Why Should You Obtain a Forklift Certificate?

September 22, 2016

If you are seeking a job in the warehouse industry or any of a dozen other fields where forklift operation is necessary, you may be wondering “Do I need a forklift certificate?”

 According to OSHA (the Occupational Safety and Health Administration) requirements, the answer is yes – whether you’re working for a small or large company, you must have authorization from your employer to operate a forklift as well as forklift certification.

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Why? Consider the forklift as a large, moving vehicle – it’s a piece of heavy, ambulatory equipment, with risks comparable to those of any drivable vehicle. Forklifts are used on both private and public grounds, and it only makes sense to mitigate risk by requiring some sort of training.

Forklift operators are trained and certified to ensure they know how to safely and properly load and unload the forklift, how to properly stack and tier boxes to be moved, how to inspect and maintain the equipment, and how to steer and maneuver the forklift. The purpose of a forklift certification is primarily to increase safety and reduce accidents, injuries, and death.

Forklift operators must obtain a forklift certification and renew the certificate every three years at minimum. Renewal is also required if the operator is involved in a forklift accident, if the equipment or the environment in which it is used is altered, or if the operator is found to have been using or driving the forklift unsafely. 

Getting your forklift certificate is beneficial in many ways:

*  Forklift operators who are certified earn more than non-certified forklift operators, since they can legally operate forklifts.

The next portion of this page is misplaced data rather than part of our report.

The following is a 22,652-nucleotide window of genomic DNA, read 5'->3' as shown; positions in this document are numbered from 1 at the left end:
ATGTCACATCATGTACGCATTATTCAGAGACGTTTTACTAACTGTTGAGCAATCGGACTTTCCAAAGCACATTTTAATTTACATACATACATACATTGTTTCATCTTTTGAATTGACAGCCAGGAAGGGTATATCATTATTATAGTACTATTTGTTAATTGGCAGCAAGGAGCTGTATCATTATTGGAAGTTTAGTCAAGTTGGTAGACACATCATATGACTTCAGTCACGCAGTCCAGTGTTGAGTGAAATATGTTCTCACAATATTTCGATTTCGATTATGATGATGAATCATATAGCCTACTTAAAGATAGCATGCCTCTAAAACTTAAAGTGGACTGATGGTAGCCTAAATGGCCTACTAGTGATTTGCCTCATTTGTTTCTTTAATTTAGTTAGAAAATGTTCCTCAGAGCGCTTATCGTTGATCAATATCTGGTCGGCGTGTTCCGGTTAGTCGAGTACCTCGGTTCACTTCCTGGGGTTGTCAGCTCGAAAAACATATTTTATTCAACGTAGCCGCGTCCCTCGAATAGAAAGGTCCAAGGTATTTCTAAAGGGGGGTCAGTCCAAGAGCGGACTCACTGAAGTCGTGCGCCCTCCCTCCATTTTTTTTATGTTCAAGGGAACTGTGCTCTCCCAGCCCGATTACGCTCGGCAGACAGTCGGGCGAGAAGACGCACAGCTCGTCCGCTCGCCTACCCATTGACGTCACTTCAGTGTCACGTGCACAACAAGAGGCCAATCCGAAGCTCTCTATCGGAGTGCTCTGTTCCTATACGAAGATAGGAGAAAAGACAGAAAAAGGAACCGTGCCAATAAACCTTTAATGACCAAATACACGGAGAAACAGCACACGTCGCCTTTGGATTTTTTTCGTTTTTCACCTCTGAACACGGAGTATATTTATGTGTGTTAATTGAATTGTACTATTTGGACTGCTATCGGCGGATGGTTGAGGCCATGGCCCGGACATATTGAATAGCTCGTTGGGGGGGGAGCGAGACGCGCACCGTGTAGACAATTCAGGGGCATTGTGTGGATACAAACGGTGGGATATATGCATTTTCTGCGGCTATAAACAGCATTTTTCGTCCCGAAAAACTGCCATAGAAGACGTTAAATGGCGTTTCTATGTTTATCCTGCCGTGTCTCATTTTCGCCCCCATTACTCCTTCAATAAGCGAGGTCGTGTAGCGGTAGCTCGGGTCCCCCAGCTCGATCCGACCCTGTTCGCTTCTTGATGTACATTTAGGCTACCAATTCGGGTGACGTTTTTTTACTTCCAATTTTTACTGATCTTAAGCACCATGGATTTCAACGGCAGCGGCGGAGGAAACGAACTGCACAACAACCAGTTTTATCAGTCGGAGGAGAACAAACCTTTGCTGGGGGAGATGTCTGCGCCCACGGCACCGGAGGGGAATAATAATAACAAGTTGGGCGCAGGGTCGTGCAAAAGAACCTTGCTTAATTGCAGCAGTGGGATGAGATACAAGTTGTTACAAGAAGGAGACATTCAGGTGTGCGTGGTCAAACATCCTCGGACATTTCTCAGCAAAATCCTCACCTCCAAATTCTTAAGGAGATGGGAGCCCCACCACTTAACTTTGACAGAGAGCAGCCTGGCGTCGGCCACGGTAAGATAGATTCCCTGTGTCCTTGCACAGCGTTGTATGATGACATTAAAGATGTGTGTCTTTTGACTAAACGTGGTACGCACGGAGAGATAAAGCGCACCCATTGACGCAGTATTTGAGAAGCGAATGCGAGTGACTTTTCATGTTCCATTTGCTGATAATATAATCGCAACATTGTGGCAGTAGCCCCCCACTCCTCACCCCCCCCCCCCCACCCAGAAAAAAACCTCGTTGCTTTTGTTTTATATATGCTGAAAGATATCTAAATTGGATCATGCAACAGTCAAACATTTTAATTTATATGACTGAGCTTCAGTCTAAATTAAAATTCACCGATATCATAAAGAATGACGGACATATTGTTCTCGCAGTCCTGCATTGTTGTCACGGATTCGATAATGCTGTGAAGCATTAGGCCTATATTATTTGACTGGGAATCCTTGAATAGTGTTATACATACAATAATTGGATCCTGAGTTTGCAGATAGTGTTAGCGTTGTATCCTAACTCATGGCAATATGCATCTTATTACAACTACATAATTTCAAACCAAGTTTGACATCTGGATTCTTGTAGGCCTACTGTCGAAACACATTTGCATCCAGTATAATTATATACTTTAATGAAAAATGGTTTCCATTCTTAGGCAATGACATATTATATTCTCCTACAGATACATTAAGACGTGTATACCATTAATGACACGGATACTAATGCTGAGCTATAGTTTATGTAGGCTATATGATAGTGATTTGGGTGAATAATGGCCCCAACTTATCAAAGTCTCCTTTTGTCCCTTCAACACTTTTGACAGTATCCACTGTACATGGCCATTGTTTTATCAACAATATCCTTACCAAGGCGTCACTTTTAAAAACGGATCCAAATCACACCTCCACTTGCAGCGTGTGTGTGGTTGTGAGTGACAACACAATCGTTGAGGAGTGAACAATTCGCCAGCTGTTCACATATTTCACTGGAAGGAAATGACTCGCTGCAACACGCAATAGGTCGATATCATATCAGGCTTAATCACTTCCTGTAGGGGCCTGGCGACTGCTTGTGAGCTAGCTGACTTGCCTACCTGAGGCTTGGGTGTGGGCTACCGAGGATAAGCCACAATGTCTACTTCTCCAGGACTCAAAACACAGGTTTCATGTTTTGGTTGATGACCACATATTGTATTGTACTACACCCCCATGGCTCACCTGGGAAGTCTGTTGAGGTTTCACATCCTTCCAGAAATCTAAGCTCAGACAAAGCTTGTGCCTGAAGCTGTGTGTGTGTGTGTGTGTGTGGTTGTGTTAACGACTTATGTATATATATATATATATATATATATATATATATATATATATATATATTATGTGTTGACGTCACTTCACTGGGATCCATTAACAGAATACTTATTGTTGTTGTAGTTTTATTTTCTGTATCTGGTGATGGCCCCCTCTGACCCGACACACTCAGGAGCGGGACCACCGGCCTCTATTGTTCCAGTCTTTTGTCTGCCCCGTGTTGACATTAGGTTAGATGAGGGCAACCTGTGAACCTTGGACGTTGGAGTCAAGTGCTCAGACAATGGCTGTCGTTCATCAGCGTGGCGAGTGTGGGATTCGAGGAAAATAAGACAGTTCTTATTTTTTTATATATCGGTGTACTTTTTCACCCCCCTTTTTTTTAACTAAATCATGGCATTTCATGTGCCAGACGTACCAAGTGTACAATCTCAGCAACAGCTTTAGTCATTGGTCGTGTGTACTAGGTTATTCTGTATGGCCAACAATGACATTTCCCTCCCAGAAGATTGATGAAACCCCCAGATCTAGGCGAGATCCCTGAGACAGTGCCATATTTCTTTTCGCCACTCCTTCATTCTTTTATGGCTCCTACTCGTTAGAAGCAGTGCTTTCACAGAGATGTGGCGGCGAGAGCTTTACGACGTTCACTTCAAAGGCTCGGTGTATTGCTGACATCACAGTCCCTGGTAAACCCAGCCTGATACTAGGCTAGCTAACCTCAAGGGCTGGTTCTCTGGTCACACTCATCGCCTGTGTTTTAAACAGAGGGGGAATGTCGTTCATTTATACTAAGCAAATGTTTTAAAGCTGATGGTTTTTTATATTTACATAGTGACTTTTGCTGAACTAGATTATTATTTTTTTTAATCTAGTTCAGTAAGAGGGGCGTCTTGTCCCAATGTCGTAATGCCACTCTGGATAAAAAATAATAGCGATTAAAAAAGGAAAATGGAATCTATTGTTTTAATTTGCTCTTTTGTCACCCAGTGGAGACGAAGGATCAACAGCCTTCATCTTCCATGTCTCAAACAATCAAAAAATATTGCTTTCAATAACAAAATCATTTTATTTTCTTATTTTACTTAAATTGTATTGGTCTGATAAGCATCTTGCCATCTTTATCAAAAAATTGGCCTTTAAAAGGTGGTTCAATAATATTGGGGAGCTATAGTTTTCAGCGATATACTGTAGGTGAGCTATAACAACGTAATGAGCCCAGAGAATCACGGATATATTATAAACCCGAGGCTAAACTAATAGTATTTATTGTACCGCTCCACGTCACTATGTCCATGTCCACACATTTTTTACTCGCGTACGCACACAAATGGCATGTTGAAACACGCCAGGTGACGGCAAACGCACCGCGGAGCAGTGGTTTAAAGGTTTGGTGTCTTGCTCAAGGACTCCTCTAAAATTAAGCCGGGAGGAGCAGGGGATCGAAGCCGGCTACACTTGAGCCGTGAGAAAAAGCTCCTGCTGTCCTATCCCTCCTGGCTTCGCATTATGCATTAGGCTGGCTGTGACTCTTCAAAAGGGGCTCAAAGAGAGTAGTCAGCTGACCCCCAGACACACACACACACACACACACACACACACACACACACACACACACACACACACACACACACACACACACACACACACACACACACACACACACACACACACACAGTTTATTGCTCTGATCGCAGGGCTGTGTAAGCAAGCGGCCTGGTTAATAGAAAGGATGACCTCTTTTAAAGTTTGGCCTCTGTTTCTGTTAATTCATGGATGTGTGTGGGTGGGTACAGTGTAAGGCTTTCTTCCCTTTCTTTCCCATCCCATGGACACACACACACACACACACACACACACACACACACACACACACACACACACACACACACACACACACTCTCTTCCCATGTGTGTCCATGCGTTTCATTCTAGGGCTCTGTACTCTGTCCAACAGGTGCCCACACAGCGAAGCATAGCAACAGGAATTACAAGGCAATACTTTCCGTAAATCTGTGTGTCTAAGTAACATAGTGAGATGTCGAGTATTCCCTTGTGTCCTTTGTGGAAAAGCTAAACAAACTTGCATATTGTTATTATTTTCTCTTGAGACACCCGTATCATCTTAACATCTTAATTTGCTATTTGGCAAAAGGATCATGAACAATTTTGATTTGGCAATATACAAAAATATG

*  Having your forklift certification prior to applying for a position that may require it can increase your chances of landing the job against other applicants who are not yet certified. 

*  Keeping your certification up to date increases safety for yourself as well those around you, such as people walking through your work area.

*  Knowing how to properly operate and maintain forklifts increases your value as an employee, even if your position doesn’t directly require certification.

Employers have every reason to ensure their forklift operators are certified – in addition to cutting down on their risk of an accident or injury, OSHA carries the authority to fine an employer $7,000 for every uncertified forklift operator, up $70,000 in cases of proven willful negligence.

If a forklift involved accident occurs, and the forklift operator was not certified, insurance companies can refuse to pay claims, leading to lawsuits against a small business or company which can cause bankruptcy. Having every member of the team that might need to operate a forklift obtain certification is well worth the hassle – and many companies are even willing to foot the bill for your training!

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